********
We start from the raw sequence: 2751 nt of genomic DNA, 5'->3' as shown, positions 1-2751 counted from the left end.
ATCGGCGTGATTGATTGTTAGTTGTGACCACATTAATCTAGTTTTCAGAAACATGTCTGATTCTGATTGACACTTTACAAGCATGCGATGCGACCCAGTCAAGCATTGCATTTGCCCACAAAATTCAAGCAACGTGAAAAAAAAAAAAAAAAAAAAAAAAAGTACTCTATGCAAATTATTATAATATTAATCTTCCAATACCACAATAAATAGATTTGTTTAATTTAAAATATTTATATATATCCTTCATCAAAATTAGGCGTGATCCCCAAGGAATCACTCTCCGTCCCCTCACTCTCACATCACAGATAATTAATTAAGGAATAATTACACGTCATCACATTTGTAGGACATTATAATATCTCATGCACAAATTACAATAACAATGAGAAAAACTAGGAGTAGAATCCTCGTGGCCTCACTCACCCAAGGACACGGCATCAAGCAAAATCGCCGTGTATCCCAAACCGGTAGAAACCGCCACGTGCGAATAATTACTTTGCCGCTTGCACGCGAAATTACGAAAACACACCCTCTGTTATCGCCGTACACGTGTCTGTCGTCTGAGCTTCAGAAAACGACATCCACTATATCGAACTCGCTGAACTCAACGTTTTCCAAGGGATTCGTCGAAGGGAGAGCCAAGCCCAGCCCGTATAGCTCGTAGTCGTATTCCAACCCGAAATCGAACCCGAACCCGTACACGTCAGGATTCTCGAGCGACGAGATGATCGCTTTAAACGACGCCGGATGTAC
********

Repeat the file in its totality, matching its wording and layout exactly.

We start from the raw sequence: 2751 nt of genomic DNA, 5'->3' as shown, positions 1-2751 counted from the left end.
ATCGGCGTGATTGATTGTTAGTTGTGACCACATTAATCTAGTTTTCAGAAACATGTCTGATTCTGATTGACACTTTACAAGCATGCGATGCGACCCAGTCAAGCATTGCATTTGCCCACAAAATTCAAGCAACGTGAAAAAAAAAAAAAAAAAAAAAAAAAGTACTCTATGCAAATTATTATAATATTAATCTTCCAATACCACAATAAATAGATTTGTTTAATTTAAAATATTTATATATATCCTTCATCAAAATTAGGCGTGATCCCCAAGGAATCACTCTCCGTCCCCTCACTCTCACATCACAGATAATTAATTAAGGAATAATTACACGTCATCACATTTGTAGGACATTATAATATCTCATGCACAAATTACAATAACAATGAGAAAAACTAGGAGTAGAATCCTCGTGGCCTCACTCACCCAAGGACACGGCATCAAGCAAAATCGCCGTGTATCCCAAACCGGTAGAAACCGCCACGTGCGAATAATTACTTTGCCGCTTGCACGCGAAATTACGAAAACACACCCTCTGTTATCGCCGTACACGTGTCTGTCGTCTGAGCTTCAGAAAACGACATCCACTATATCGAACTCGCTGAACTCAACGTTTTCCAAGGGATTCGTCGAAGGGAGAGCCAAGCCCAGCCCGTATAGCTCGTAGTCGTATTCCAACCCGAAATCGAACCCGAACCCGTACACGTCAGGATTCTCGAGCGACGAGATGATCGCTTTAAACGACGCCGGATGTAC